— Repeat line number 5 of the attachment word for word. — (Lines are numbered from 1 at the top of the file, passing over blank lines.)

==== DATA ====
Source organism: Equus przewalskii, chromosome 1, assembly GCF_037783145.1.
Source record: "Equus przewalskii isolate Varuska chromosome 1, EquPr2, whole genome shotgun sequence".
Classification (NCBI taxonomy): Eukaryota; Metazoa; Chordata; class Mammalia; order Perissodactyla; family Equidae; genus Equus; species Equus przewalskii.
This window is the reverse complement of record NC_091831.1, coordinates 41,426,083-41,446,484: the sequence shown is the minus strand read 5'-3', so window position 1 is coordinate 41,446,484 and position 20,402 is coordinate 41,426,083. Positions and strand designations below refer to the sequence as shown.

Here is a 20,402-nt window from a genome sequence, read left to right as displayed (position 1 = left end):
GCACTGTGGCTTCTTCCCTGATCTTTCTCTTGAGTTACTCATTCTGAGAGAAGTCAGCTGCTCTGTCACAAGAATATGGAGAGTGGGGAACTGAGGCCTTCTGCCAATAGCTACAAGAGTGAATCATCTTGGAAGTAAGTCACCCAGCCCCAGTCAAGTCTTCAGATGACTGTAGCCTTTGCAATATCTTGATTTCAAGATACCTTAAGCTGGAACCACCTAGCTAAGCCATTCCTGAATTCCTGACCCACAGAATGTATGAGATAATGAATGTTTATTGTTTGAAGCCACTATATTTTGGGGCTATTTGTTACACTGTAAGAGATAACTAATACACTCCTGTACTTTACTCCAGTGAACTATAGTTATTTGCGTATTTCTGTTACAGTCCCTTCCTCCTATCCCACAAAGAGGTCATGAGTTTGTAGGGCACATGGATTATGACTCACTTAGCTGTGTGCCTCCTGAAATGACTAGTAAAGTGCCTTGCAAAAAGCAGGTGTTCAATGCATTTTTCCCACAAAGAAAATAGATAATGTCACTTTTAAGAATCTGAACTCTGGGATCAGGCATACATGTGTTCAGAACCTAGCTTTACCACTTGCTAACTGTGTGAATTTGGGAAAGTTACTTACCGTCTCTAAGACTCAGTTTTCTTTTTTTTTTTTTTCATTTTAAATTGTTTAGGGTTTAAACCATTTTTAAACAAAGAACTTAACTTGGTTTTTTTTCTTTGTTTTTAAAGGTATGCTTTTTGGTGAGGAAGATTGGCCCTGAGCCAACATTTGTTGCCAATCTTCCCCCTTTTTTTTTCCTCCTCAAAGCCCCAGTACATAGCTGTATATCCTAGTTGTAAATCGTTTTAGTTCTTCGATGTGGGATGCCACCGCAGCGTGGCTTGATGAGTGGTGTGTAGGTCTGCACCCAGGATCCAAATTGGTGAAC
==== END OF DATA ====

Here is a 20,402-nt window from a genome sequence, read left to right as displayed (position 1 = left end):